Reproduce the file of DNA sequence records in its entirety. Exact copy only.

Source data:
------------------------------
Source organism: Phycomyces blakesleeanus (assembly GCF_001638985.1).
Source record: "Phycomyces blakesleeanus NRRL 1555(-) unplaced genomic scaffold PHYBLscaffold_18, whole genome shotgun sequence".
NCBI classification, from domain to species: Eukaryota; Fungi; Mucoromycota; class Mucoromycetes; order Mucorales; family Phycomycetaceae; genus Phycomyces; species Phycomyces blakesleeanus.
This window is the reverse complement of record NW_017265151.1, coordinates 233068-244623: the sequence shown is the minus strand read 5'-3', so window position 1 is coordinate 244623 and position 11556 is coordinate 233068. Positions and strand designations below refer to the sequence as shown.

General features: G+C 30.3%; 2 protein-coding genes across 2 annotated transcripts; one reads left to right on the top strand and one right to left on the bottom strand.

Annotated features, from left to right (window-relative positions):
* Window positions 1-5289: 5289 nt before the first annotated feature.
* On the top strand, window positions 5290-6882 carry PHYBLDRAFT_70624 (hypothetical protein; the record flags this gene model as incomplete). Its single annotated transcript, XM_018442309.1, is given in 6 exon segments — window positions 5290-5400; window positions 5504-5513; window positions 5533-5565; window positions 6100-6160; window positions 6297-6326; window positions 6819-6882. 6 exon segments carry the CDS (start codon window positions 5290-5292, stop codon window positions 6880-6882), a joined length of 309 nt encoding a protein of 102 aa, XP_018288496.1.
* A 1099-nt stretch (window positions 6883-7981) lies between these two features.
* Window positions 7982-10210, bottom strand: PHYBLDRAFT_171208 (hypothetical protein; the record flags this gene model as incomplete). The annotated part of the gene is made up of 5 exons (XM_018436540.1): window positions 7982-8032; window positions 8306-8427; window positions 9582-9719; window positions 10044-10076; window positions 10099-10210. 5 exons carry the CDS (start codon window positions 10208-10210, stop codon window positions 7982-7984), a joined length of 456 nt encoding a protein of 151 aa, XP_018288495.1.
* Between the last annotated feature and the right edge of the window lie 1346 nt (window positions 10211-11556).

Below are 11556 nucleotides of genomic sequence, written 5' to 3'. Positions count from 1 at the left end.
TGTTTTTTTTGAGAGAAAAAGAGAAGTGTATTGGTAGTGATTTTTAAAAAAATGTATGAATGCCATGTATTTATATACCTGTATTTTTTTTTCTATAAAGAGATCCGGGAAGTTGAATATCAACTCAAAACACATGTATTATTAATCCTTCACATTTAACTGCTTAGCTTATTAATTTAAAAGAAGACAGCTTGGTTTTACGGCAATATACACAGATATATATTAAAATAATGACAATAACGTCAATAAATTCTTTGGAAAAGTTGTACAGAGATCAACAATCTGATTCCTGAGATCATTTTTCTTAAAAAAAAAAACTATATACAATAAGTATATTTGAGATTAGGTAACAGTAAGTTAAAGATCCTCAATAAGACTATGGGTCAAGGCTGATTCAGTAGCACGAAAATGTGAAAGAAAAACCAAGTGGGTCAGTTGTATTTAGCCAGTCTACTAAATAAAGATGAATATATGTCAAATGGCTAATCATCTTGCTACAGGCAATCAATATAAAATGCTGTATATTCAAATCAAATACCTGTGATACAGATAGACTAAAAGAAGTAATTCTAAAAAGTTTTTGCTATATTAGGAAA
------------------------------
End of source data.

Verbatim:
Source organism: Phycomyces blakesleeanus (assembly GCF_001638985.1).
Source record: "Phycomyces blakesleeanus NRRL 1555(-) unplaced genomic scaffold PHYBLscaffold_18, whole genome shotgun sequence".
NCBI classification, from domain to species: Eukaryota; Fungi; Mucoromycota; class Mucoromycetes; order Mucorales; family Phycomycetaceae; genus Phycomyces; species Phycomyces blakesleeanus.
This window is the reverse complement of record NW_017265151.1, coordinates 233068-244623: the sequence shown is the minus strand read 5'-3', so window position 1 is coordinate 244623 and position 11556 is coordinate 233068. Positions and strand designations below refer to the sequence as shown.

General features: G+C 30.3%; 2 protein-coding genes across 2 annotated transcripts; one reads left to right on the top strand and one right to left on the bottom strand.

Annotated features, from left to right (window-relative positions):
* Window positions 1-5289: 5289 nt before the first annotated feature.
* On the top strand, window positions 5290-6882 carry PHYBLDRAFT_70624 (hypothetical protein; the record flags this gene model as incomplete). Its single annotated transcript, XM_018442309.1, is given in 6 exon segments — window positions 5290-5400; window positions 5504-5513; window positions 5533-5565; window positions 6100-6160; window positions 6297-6326; window positions 6819-6882. 6 exon segments carry the CDS (start codon window positions 5290-5292, stop codon window positions 6880-6882), a joined length of 309 nt encoding a protein of 102 aa, XP_018288496.1.
* A 1099-nt stretch (window positions 6883-7981) lies between these two features.
* Window positions 7982-10210, bottom strand: PHYBLDRAFT_171208 (hypothetical protein; the record flags this gene model as incomplete). The annotated part of the gene is made up of 5 exons (XM_018436540.1): window positions 7982-8032; window positions 8306-8427; window positions 9582-9719; window positions 10044-10076; window positions 10099-10210. 5 exons carry the CDS (start codon window positions 10208-10210, stop codon window positions 7982-7984), a joined length of 456 nt encoding a protein of 151 aa, XP_018288495.1.
* Between the last annotated feature and the right edge of the window lie 1346 nt (window positions 10211-11556).

Below are 11556 nucleotides of genomic sequence, written 5' to 3'. Positions count from 1 at the left end.
TGTTTTTTTTGAGAGAAAAAGAGAAGTGTATTGGTAGTGATTTTTAAAAAAATGTATGAATGCCATGTATTTATATACCTGTATTTTTTTTTCTATAAAGAGATCCGGGAAGTTGAATATCAACTCAAAACACATGTATTATTAATCCTTCACATTTAACTGCTTAGCTTATTAATTTAAAAGAAGACAGCTTGGTTTTACGGCAATATACACAGATATATATTAAAATAATGACAATAACGTCAATAAATTCTTTGGAAAAGTTGTACAGAGATCAACAATCTGATTCCTGAGATCATTTTTCTTAAAAAAAAAAACTATATACAATAAGTATATTTGAGATTAGGTAACAGTAAGTTAAAGATCCTCAATAAGACTATGGGTCAAGGCTGATTCAGTAGCACGAAAATGTGAAAGAAAAACCAAGTGGGTCAGTTGTATTTAGCCAGTCTACTAAATAAAGATGAATATATGTCAAATGGCTAATCATCTTGCTACAGGCAATCAATATAAAATGCTGTATATTCAAATCAAATACCTGTGATACAGATAGACTAAAAGAAGTAATTCTAAAAAGTTTTTGCTATATTAGGAAA